Jeremy Lane, the Game and Fish Southwest Area public information officer, assists a young hunter education participant on the proper stance and handling of a shotgun prior to shooting it during a hunter education camp at Philmont Scout Ranch. Photo by Ross Morgan, New Mexico Wildlife magazine, NMDGF.

Dynamic hunter education camps

Parents and youths are having fun learning at the new New Mexico Department of Game and Fish hunter education camps.

These camps deviate from the more traditional classroom-heavy learning experience. Instead, the focus is more interactive for eligible youths 11 years of age and older.

Any hunter in New Mexico under age 18 must have passed a hunter education class unless en-rolled in a Mentored-Youth Hunting Program.

“These camps are aimed at helping students learn the material by giving them a mixture of class time and hands-on training so they can become safe and ethical hunters,” said Jennifer Morgan, hunter education coordinator for Game and Fish.

Above: Jeremy Lane, the Game and Fish Southwest Area public information officer, assists a young hunter education participant on the proper stance and handling of a shotgun prior to shooting it during a hunter education camp at Philmont Scout Ranch. NMDGF photo by Ross Morgan.

The camps do not replace the traditional two-day classroom courses or the online opportunity, but provide another venue for individuals who grasp material better when there are more inter-active activities.

“The traditional classes are heavy on lecture followed by a written and proficiency exam,” Morgan said. “While this style works well for many students, others, such as those that have a hard time concentrating in such an environment, can benefit from the camp-style teaching.”

Students who participate in the camps embark on a busy, family-oriented class. They, along with a family member, interact more with other students in the camp environment, get hands-on training and shoot shotguns, .22 rifles and compound bows.

Even downtime is filled with activities.

“Evening events such as a scavenger hunt and S’mores around a campfire promote friendship and help ease the tension of being in a learning environment,” Morgan said.

Game and Fish personnel continue to learn the most efficient and effective activities and teach-ing styles for the camps. Few have been conduct-ed and, depending on location, are limited to 10-20 students plus a parent or legal guardian.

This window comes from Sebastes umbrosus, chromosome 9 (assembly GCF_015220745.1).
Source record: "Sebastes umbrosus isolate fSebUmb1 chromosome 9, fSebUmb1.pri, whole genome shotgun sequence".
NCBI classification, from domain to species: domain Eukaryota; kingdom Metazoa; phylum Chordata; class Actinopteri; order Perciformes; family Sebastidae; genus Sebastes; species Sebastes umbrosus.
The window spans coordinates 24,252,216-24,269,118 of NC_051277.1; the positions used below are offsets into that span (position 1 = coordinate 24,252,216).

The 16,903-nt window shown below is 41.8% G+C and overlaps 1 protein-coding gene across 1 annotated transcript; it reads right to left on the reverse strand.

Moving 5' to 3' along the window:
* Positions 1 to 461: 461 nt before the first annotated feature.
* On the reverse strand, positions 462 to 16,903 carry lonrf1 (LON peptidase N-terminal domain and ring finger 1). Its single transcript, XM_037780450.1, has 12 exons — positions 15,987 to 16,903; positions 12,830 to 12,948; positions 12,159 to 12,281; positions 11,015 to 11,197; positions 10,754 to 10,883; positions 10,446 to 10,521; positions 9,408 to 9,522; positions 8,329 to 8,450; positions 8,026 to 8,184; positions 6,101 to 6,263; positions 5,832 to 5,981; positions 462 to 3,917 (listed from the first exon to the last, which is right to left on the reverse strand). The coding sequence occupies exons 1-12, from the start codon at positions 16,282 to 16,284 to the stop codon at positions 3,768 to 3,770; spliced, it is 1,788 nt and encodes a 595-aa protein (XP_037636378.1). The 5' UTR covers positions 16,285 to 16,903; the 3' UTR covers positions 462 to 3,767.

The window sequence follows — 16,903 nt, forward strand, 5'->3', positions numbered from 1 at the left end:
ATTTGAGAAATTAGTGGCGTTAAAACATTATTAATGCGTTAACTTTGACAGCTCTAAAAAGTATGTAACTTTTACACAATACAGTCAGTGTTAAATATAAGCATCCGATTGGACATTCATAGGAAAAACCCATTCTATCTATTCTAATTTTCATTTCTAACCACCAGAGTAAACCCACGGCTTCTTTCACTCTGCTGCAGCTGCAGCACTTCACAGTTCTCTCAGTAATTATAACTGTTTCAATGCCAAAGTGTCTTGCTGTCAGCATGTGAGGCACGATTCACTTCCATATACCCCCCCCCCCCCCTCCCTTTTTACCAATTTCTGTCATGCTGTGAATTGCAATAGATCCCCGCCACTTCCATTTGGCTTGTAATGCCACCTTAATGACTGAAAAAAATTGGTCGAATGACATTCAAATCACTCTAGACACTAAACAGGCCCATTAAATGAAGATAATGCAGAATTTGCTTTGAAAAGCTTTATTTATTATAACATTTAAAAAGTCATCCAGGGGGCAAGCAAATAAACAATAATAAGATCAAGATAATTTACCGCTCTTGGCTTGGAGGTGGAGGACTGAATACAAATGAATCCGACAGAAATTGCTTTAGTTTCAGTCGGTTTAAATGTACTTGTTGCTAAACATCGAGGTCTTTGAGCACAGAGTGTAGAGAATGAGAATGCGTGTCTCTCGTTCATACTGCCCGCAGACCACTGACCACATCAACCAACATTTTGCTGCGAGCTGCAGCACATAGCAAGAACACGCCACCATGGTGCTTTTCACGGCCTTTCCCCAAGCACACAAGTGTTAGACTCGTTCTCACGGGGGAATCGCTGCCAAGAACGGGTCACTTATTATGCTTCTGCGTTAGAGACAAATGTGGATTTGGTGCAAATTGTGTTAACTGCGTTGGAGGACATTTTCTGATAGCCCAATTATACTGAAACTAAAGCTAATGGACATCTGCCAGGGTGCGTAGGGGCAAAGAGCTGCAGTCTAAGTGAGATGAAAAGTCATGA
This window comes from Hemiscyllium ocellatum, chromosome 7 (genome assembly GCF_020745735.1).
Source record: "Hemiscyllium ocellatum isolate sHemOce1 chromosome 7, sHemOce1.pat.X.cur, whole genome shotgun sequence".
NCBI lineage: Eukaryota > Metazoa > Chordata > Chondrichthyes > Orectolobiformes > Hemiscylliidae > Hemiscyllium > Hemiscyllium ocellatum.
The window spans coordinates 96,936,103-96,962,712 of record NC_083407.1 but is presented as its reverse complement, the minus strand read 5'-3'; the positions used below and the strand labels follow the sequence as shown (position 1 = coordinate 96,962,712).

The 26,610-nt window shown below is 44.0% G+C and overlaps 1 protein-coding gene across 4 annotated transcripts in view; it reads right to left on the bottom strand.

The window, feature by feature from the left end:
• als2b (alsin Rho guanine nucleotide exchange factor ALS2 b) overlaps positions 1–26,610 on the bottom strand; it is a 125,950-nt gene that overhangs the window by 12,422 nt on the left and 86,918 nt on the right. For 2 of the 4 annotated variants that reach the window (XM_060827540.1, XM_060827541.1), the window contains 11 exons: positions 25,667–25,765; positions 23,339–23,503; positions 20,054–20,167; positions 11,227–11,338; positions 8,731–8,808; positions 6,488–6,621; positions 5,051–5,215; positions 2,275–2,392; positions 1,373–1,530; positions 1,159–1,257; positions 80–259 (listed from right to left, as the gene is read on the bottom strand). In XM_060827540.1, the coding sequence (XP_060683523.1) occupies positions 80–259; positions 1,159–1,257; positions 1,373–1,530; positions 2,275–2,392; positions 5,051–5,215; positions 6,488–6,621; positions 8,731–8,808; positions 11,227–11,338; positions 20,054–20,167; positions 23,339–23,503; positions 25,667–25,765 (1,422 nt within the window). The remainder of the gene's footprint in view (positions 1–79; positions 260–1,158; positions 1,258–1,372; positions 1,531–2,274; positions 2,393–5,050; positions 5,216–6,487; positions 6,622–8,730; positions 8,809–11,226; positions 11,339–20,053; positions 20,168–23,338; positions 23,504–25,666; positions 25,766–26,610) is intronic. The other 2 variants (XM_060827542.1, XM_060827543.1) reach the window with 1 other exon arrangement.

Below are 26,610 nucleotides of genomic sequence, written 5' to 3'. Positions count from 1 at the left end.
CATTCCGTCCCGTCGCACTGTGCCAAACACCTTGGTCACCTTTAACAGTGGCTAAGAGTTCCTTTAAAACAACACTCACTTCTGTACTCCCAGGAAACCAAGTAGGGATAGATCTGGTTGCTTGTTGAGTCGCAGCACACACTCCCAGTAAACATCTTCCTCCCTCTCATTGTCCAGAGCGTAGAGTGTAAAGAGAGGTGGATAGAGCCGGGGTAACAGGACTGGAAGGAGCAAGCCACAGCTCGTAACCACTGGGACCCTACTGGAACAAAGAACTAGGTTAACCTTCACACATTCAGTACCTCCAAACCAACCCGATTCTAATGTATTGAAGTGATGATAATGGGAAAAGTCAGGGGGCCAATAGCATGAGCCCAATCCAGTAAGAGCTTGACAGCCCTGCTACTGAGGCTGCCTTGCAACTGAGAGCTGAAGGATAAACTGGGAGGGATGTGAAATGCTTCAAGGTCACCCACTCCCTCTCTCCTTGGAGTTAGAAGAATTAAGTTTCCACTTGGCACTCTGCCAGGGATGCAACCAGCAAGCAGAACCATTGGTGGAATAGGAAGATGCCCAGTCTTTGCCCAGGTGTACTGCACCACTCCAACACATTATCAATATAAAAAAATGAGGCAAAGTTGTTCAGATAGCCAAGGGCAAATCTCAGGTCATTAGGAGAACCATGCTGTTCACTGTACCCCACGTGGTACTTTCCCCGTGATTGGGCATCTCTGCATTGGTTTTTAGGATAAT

Camps begin with check-in on a Friday after-noon followed by dinner and instruction about the parts of a firearm, a review of firearm safety and the importance of eye dominance. Later, the students learn about zones of fire, firearm and ammunition matching, conservation, wildlife identification, fence crossing, safety on the trail, hunter ethics and firearms handling.

More hands-on activities take place Saturday.

In the afternoon, students have the opportunity to shoot and hone their firearms-handling skills on the range. The time on the range focuses on the importance of safe firearm use.

“This time on the range helps emphasize the importance of safe firearm handling before taking the final exam,” Morgan said. “Then, to break the tension, everyone sits around a campfire telling stories and making friends.”

Sunday involves a review-and-question session followed by the final exam and learning about survival, blood-trailing and game care.

The exam is no picnic. Game and Fish personnel take safety, finding the animal and proper care of the meat quite seriously. The youths learn the importance of different colored blood after the shot and how it relates to retrieving an animal.

There’s also information on best shot placement.

They also learn what should be done if lost in the wilderness and needing to spend a night in the field.
“I hope this program continues so our youths will be safe in the outdoors,” said Charles Pacheco, grandfather of a student. “The emphasis on safety and responsibility is important and it was covered thoroughly. The staff at Philmont Ranch also did a wonderful job making sure we were well-fed and comfortable.”

To ensure all students have the opportunity to listen and participate equally in the hands-on training portion, they are broken into small groups. The small groups allow instructors to have one-on-one training with the students to ensure they understand the material and techniques that were taught.

For more information on these camps and anything else related to hunter education, please contact the Hunter Education Department at 505-222-4731 or visit wildlife.state.nm.us/education/hunter-education.

About Ross Morgan

Ross Morgan

Ross Morgan is the Department of Game and Fish public information officer and conservation officer for the Northwest Area. He can be reached in Albuquerque at (505) 222-4707 or
ross.morgan@state.nm.us.